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Y. P. Loh, M. G. Castro, F.-J. Zeng and U. Patel-Vaidya

ABSTRACT

Pro-vasopressin mRNA, neurophysin and arginine vasopressin (AVP) were assayed in the mouse anterior pituitary gland, in mouse anterior pituitary cells in culture and in the AtT-20 corticotrophic tumour cell line. Northern blot analysis revealed the presence of an ∼700 base pair pro-vasopressin mRNA in anterior pituitary and AtT-20 cells. Neurophysin, identified by immunoblots, and AVP, identified by high-performance liquid chromatography and cross-reactivity with AVP antiserum, were detected in anterior pituitary cells and AtT-20 cells. Immunocytochemical staining with anti-neurophysin showed that ∼40–45% of the dissociated anterior pituitary cells in culture and >95% of the AtT-20 cells were stained. Anterior pituitary cells in culture and AtT-20 cells had a basal level of release of AVP in the 0·01–0·1 nm range. These results indicate that anterior pituitary cells and AtT-20 cells have the ability to synthesize and process pro-vasopressin to AVP and neurophysin, endogenously.

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C. F. Voliva and K. Paigen

ABSTRACT

A hybridization probe that is homologous to the B2 short interspersed repetitive element detects an mRNA in mouse kidney and liver that is regulated by androgen. Administration of testosterone induces this mRNA in kidney and represses it in liver. The mRNA was cloned by first using the B2 probe to select 48 cDNA clones from an androgen-induced kidney library. These clones were then tested for their androgen response by hybridizing them with probes made by reverse transcription of basal and testosterone-treated kidney poly(A)+ RNA. Any homology to the B2 sequence was masked by prehybridizing the filters to an excess of non-radioactive RNA synthesized from a B2 sequence cloned into a riboprobe vector. A unique sequence was subcloned from the largest androgen-responsive cDNA clone. A radioactive riboprobe generated from the unique sequence subclone detected an androgen-responsive mRNA in Northern blots with the same electrophoretic mobility as the predominant androgen-responsive mRNA detected with the B2 homologous riboprobe. The riboprobe also detected a unique sequence in Southern blots of genomic DNA. This subclone was then used as the probe to isolate a full-length cDNA clone from a second androgen-induced kidney library.

When sequenced, this full-length cDNA of an androgen-responsive, B2-containing mRNA showed strong homology to the rat and human cytochrome P450J and the rabbit cytochrome P450 3a genes (CYP2E1). It showed only weak homology to the mouse testosterone 15 α-hydroxylase gene (CYP2A3) which is also regulated reciprocally by androgen in kidney and liver. The sequence of mouse P450J is identical to the B2 homologous mRNA previously named B2+mRNAx which is abundant in mouse liver.

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A M Simon, G Veyssière and Cl Jean

ABSTRACT

The gene encoding MSVSP99 (mouse seminal vesicle secretory protein of 99 amino acids), an androgen-dependent protein specifically expressed in the mouse seminal vesicle, was isolated and sequenced. A mouse genomic library constructed in the λEMBL12 vector was screened using a full length cDNA probe. One genomic clone was selected, 7·4 kb of which were shown to contain the whole MSVSP99 gene. The complete sequence of the MSVSP99 gene (1·7 kb), plus 0·8 and 0·3 kb of the 5′ and 3′ flanking regions respectively, has been determined. The gene is composed of four exons interrupted by three introns. The size range for the four exons is 47–217 bp, while that of introns is 87–615 bp. The transcription start site was identified as an adenine residue located 21 nucleotides upstream from the ATG start codon. Putative TATA and CAAT boxes were identified, along with a number of regions that shared homologies with known regulatory sequences. These included androgen-responsive elements located in the promoter as well as in the gene sequence. Sequence comparisons with other androgen-responsive genes showed strong homologies between the MSVSP99 gene and the seminal vesicle secretory protein (SVS) family genes (rat SVS II, IV, V and VI). Moreover, some regions were found to be conserved between the MSVSP99 gene and the human semenogelin I and II genes.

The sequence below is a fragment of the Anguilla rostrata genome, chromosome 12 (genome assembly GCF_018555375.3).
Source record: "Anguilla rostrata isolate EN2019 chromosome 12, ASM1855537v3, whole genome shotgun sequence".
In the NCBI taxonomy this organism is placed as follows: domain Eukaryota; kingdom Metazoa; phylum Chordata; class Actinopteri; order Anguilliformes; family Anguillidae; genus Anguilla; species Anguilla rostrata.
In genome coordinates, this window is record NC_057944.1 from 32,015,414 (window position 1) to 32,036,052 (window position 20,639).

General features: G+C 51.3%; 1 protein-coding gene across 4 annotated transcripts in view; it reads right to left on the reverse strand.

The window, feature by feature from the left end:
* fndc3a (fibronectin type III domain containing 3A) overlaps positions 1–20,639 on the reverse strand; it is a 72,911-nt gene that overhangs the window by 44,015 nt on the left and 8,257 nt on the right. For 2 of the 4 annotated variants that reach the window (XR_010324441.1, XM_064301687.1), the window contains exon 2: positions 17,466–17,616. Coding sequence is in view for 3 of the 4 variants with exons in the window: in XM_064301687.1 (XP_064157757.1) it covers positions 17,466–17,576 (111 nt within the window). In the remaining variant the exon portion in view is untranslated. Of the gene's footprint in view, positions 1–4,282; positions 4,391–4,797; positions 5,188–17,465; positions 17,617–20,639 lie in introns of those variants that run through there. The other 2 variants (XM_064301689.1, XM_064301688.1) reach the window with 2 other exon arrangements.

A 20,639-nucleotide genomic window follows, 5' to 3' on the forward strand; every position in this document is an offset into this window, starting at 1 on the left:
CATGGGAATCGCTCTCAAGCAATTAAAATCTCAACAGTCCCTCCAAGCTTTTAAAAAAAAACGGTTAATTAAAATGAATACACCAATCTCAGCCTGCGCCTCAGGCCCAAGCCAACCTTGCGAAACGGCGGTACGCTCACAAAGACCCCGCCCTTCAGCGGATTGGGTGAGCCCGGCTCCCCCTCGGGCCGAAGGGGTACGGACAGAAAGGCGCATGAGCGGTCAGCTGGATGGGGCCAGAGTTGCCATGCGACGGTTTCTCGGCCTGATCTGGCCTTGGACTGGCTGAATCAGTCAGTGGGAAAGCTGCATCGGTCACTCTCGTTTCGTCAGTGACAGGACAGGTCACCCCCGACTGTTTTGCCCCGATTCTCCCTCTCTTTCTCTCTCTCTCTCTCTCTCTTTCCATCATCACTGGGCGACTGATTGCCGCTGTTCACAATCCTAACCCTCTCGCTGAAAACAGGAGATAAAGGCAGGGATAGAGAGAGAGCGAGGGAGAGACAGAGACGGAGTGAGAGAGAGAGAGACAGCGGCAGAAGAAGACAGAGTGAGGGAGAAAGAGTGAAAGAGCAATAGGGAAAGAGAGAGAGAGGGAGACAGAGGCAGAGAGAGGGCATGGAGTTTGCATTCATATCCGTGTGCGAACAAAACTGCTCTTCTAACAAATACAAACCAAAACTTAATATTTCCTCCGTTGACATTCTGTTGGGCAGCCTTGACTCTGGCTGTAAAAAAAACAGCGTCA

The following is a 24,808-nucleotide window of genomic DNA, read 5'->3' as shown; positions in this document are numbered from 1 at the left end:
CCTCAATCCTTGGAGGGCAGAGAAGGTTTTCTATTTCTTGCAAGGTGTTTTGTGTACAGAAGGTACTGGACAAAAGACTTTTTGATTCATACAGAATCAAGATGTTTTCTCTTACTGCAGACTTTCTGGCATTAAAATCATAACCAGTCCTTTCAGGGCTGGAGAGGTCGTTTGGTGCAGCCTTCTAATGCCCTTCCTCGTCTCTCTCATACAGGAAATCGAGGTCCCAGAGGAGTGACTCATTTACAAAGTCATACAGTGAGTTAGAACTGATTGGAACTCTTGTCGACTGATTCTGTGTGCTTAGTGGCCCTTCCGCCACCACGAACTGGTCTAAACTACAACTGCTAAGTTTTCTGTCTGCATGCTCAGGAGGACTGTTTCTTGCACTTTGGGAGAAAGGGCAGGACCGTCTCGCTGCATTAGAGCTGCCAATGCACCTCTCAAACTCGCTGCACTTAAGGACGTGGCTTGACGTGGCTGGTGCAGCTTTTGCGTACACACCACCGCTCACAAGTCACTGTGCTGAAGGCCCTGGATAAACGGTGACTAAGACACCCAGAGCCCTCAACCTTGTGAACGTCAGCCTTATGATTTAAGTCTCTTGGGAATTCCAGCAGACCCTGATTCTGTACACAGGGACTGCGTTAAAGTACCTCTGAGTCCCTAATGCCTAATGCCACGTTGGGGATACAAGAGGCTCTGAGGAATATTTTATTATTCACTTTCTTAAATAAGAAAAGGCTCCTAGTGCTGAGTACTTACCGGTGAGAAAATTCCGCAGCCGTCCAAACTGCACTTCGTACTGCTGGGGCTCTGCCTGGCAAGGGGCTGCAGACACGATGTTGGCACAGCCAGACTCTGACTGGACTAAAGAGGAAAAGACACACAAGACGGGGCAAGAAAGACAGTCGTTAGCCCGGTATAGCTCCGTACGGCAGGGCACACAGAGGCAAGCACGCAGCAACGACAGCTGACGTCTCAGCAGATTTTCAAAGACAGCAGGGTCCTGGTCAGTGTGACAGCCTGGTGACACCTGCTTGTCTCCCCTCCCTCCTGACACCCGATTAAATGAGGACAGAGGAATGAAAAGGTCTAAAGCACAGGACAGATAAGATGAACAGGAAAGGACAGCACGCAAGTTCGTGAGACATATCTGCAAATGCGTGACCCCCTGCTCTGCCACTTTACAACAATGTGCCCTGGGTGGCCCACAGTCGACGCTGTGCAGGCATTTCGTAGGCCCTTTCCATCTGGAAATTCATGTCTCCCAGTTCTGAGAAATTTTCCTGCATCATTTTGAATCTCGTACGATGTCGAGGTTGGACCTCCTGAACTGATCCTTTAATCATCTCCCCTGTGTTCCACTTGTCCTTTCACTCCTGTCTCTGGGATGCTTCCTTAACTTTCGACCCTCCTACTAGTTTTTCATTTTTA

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N. Divecha, H. Mansouri, D. Peat, G. Cope, L. Partridge and C. J. McDonald

ABSTRACT

Members of the proline-rich protein (PRP) family of mouse parotid glands were analysed before and after stimulation with the β-agonist isoprenaline by using a monoclonal antibody raised against the induced PRP A30 (GP-27). Antibody NAL1 reacted strongly with isoprenaline-induced B-type PRP precursors and their salivary counterparts, but not against the A-type PRPs A10 (Gp-66) and A20 (GP-45) or human salivary proteins, and it is likely that NAL1 recognizes a proline-rich repeat variant unique to this group of rodent PRPs. PRP-related antigens were observed in the parotid glands (N10 and N20) and saliva of normal mice. The antigens were located immunocytochemically in secretory granules of parotid acinar cells of both normal and isoprenaline-stimulated mice. The total amount of PRP antigens increased 16-fold from 2·5 to 40% of parotid protein after 10 days of isoprenaline treatment, as estimated by enzyme-linked immunosorbent assay. Immunoblotting showed that new PRP species appeared during the period of increase. After treatment with isoprenaline, B-type PRPs appeared first, followed by A30 and another member of the family. These results show that the mouse PRP family is larger than previously thought and can be divided immunologically into sub-groups. That a subset of PRPs are produced in the normal mouse indicates that there is differential β-adrenergic regulation within the family, and also has implications for the role of PRPs in the normal maintenance of healthy dentition and other processes.

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J. W. Barlow, L. E. Raggatt, C. C. Drinkwater, I. G. Lyons and R. I. Richards

ABSTRACT